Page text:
Our friends at the El Paso Chamber of Commerce, the ones who heartily endorsed every project that has inflated your tax bill so far, the people who heartily endorsed the Great Wolfs Resort deal, the ballpark, the Quality of Life bonds (you name it, if it cost the taxpayers money, the El Paso Chamber of Commerce was for it), this week, take a Deep Dive into capping freeways.
Here it is, from an email that was forwarded to me this afternoon, reprinted in its brief entirety:
This week’s Deep Dive focuses on transportation and in particular the development of green caps across the United States. In Texas, the city of Dallas has been successful in capping a portion of the Woodall Rodgers Freeway that runs through their downtown Arts District and the Uptown neighborhood. The Klyde Warren Park, opened in 2012, has been a source of pride to the city and serves as incredibly useful green space in the heart of Dallas. The city has been so positively impacted by this development that a new cap project has been started in Dallas to cover a portion of I-35 in the Oak Cliff Neighborhood. In Seattle, Washington, the Freeway Park over I-5 has been in place since the late 1970s and in Phoenix, Arizona, the I-10 cap has been a presence since 1990.
In the last several months the tempo on an audacious project connecting neighborhoods and covering a highway in Atlanta, Georgia, known as the Stitch, has reached a fever pitch. The Stitch, named because the covering will “stitch together” Midtown and downtown Atlanta, creates park space and space for other developments. These projects have a variety of goals, but at their core, each green cap has created land and has served to cover over the highways that have divided neighborhoods in these cities.
The rationale expressed by an engineer with the Atlanta Stitch, spotlights the significance of these types of projects as they allow changes in transit and movement, “repurpose underutilized assets…and catalyze urban regeneration,” while adding public open space in the form of parkland and green space. “There’s been a sort of a sea change in the way people think about roads and real estate in general,” said Ed McMahon, a senior fellow at the Urban Land Institute, a Washington, D.C., nonprofit that focuses on land use. “If you design a city around cars, you’re going to get more cars. If you design a city around people, you’re going to get more people and places and better real estate value.”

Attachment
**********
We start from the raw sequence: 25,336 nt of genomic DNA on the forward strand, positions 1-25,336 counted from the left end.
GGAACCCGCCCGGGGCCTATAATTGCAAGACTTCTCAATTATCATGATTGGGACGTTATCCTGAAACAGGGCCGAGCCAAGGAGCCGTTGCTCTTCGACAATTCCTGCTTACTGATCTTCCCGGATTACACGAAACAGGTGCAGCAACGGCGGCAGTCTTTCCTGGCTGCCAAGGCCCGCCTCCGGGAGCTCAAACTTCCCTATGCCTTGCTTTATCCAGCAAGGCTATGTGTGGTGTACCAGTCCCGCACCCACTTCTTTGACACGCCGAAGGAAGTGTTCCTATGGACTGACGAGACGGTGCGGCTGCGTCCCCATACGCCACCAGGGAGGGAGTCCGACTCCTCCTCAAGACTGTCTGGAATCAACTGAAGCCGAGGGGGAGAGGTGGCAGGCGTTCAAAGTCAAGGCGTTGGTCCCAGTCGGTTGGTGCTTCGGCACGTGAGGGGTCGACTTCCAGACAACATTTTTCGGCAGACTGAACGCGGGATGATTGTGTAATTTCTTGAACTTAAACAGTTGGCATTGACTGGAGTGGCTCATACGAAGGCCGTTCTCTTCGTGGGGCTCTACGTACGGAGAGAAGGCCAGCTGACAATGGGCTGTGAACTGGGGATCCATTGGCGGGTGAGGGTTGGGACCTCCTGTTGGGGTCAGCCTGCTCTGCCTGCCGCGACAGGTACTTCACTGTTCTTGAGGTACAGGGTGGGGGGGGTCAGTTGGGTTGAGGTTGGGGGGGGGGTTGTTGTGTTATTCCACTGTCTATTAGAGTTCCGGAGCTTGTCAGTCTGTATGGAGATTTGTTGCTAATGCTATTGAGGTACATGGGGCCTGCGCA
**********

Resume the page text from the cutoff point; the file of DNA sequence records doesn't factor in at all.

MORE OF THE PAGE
Bobby Abtahi, president of the Dallas Park and Recreation Board in 2018, was quoted in the same Pew Trusts report as Ed McMahon, noting “Everyone knows the future of cities is a good quality of life and attracting folks and telling them you don’t have to live in a concrete jungle.” Efforts to build green caps are coming at the same time that issues like smart growth and walkability are becoming important hallmarks of urban redesign and factors being used to bring people back to the urban core. Projects like Klyde Warren Park have added to the livability of the urban core of Dallas with added green space, a performance area, and a children’s park; all on land that did not exist before the cap.
Other cities across the United States including El Paso are at various stages of planning and executing green cap projects. Planning efforts in Houston, Minneapolis, and Santa Monica, California have all started.
They’re greasing us up for the soccer stadium, which will cap the freeway in downtown. You heard it here first. Or second. Or maybe you’ve known about it for a long time.
The image at the top of this post is from the El Paso Chamber’s FAQ page. Notice that the picture gives the price of smoked chiles in Euros. Imagine that. The El Paso Chamber of Commerce couldn’t even get a picture for its website of actual El Paso. The Chamber had to lift a stock image from some chile vendors in Europe.
If you’re looking for a metaphor for what’s wrong with El Paso’s approach to marketing itself, I think that the EP Chamber of Commerce using a stock image from Europe to represent El Paso is a pretty good example.